September 17, 2013

Ambleside & Grasmere: Our Summer Holiday, Part 2

Well I am finally getting around to posting the next part of my holiday blog. Our trip to the Lake District seems like a distant memory now that the warm summer days are gone and autumn has arrived with cold intent. It is nice to relive the memories though so here goes!

For our two week holiday we stayed in a beautiful cottage in Ambleside. It was an old gate lodge which used to be part of Rydal Estate and was at the beginning of a beautiful walk up to the old house.  

Park Gates Lodge, a Victorian gate keepers cottage, adj the footpath to Fairfield & Rydal Hall

Park Gates Lodge, a Victorian gate keepers cottage, adj the footpath to Fairfield & Rydal Hall on Holiday Lettings.

The only thing missing from the cottage was wifi so we would find ourselves every few days at the Apple Pie Cafe and Bakery. I was in love the moment I saw the name!!

This family owned  restaurant is set in the heart of Ambleside and does a roaring trade in pies, pasties, cakes, and sandwiches. If you weren't early enough there was no chance of getting your hands on their lovely doughnuts or bath buns!

Bath Buns
There was also an extensive lunch menu with a wide range of options such as the chicken tikka roll and a brie toastie pictured below. All the food here is freshly made and everything we ate was really filling and full of flavour. 

Chicken Tikka Roll

Brie and Veggie Toastie
On one of the evenings we walked from our lodge up past the old Rydal Hall and into the outskirts of Ambleside. Here we decided to have dinner in the Badger Bar.

Now I just thought that the restaurant had a quirky name like so many other places in England but I was delighted when the owners came over to tell us that they had thrown out the evening's veggies for the local badgers. Turns out that visiting badgers gave the place its name!! Don't think I have ever been that close to them.

Besides the badger novelty the bar did great English style food - pork scratchings, Cumberland sausage with mash and game stew.

Pork Scratchings
The main reason we travelled to the Lake District this year was for a friend's wedding. She and her fiance got married in a beautiful old church in Grasmere which dated back to the 14th century. While we were only there for a short time that day the village was definitely worth a trip back. The village is the final resting place for William Wordsworth and you can wander through the garden and visit his grave. You can also see how much you remember from the poem 'Daffodil'. I could only remember the first two lines unlike my friend who remembered the whole thing!!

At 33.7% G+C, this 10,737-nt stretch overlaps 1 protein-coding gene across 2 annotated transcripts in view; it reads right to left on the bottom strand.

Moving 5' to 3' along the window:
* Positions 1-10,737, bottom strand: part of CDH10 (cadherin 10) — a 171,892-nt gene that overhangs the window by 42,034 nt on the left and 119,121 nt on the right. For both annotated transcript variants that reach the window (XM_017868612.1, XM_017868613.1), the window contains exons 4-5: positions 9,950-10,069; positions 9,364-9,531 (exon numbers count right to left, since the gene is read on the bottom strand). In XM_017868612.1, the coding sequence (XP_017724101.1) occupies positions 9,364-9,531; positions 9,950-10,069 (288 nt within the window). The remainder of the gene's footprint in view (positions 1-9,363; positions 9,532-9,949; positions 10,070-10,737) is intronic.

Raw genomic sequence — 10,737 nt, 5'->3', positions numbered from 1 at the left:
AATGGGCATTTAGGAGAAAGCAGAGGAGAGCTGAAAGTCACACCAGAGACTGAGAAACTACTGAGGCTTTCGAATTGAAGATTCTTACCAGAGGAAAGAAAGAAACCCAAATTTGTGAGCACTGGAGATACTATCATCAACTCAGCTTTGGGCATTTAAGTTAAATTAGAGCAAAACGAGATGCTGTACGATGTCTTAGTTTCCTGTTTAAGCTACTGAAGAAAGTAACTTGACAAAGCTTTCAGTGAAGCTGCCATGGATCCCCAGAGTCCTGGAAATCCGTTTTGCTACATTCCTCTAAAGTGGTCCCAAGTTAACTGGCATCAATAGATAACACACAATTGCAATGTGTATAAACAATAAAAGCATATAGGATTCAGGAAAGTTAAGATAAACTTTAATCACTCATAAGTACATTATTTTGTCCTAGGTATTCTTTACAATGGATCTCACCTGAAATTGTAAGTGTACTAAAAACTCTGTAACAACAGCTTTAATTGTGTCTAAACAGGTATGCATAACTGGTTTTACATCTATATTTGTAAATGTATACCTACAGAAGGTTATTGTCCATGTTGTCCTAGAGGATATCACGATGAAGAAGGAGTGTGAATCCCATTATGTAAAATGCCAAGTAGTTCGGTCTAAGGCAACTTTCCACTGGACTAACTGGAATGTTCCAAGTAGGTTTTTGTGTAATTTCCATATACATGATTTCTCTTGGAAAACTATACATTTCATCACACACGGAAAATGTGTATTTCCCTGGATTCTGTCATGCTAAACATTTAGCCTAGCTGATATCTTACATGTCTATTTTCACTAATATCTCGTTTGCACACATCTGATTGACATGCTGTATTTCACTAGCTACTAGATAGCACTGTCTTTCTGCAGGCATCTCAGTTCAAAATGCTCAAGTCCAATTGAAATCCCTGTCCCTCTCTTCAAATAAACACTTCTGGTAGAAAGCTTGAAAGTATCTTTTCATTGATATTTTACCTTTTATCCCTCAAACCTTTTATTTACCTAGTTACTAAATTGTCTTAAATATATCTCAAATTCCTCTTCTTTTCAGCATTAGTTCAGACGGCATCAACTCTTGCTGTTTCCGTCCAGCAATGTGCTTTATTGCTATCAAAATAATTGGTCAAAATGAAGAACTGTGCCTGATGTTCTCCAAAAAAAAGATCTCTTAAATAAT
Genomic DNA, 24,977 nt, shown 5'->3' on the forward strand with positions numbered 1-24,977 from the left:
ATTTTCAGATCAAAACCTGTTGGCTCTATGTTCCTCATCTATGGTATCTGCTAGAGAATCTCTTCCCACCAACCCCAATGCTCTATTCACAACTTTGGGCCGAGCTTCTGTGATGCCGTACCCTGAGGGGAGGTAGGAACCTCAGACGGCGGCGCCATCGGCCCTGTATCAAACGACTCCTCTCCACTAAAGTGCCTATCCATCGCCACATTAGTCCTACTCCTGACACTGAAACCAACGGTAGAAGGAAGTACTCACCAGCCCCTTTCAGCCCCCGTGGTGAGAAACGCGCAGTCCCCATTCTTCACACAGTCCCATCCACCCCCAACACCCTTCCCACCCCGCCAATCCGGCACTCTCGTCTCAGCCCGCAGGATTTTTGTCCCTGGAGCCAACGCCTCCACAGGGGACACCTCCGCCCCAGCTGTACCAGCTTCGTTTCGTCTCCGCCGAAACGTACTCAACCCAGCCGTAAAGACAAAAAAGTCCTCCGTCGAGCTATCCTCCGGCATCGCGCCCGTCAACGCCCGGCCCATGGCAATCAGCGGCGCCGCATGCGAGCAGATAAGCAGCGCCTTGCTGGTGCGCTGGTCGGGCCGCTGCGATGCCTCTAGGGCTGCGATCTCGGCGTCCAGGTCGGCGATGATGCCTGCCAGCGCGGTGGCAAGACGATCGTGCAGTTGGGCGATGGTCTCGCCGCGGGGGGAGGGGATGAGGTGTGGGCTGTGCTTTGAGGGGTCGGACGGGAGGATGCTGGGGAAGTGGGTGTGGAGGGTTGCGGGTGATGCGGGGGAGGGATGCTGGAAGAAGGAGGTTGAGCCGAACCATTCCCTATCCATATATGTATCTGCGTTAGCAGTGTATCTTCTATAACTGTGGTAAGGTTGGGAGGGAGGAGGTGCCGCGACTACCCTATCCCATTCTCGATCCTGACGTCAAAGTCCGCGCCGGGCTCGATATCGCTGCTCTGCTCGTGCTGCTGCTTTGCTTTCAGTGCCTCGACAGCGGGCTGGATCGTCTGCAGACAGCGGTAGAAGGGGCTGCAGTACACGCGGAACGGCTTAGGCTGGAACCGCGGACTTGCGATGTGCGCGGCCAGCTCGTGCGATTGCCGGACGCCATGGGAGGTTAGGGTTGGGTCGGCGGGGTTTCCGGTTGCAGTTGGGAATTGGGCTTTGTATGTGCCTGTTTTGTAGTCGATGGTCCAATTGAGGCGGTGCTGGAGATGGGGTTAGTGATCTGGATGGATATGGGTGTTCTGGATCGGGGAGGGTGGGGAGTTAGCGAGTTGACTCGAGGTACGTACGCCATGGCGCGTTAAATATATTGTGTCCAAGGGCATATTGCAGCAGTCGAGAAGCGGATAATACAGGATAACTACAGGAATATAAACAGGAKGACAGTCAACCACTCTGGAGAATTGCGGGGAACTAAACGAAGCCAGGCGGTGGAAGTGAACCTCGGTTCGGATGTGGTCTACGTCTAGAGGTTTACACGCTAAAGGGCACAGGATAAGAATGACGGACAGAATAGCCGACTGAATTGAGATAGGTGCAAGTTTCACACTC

Grasmere is also home to the world famous Sarah Nelson’s Gingerbread. The Grasmere Gingerbread Shop is tucked away at the corner of the churchyard of St. Oswald’s Church and you may have to queue to get in! It's a tiny little store and walking over the threshold is like taking a step back in time. The gingerbread itself was quite unlike any gingerbread I have had before. It was thin and crunchy but had a lovely gingery topping. 

 Grasmere Gingerbread Shop
We also ate lunch one afternoon in the nearby Swan Hotel which sits at the edge of the village. This was after the boyfriend had decided we were going to climb a mountain but then picked the most vertical climb I have ever had to do! Safe to say we were starving by the time we got back.

Himself went for the venison suet pudding while I decided on the John Ross Junior smoked salmon sandwich. You would definitely know that they cater for hungry hikers as my sandwich was more a sandwich and a half. It was a great sandwich but I think the winning dish of the two was definitely the pudding. We had never come across food like that in Ireland where we tend to have more pies but this was delicious. It was rich and gamey but the casing it was in was spongy and light and helped soak up all the juices. The meal here cost us £20 so it was perhaps a little on the more expensive side for lunch but it kept us going for the whole day.

Smoked Salmon Sandwich
Venison Suet Pudding, veggies and the obligatory glass of ale
Both Ambleside and Grasmere are well worth a visit. They are both beautiful villages with lots of history and plenty of things to see, eat and do. Most places in the villages, as you would expect, are well used to muddy hikers, children, dogs and buggies so there is no excuse to get out and about and then reward yourself with a lovely meal!

Ambleside at sunset

Check out
Conwy, Wales - Our Summer Holiday, Part 1 here.
Nolita Cantina - A day trip to Liverpool here

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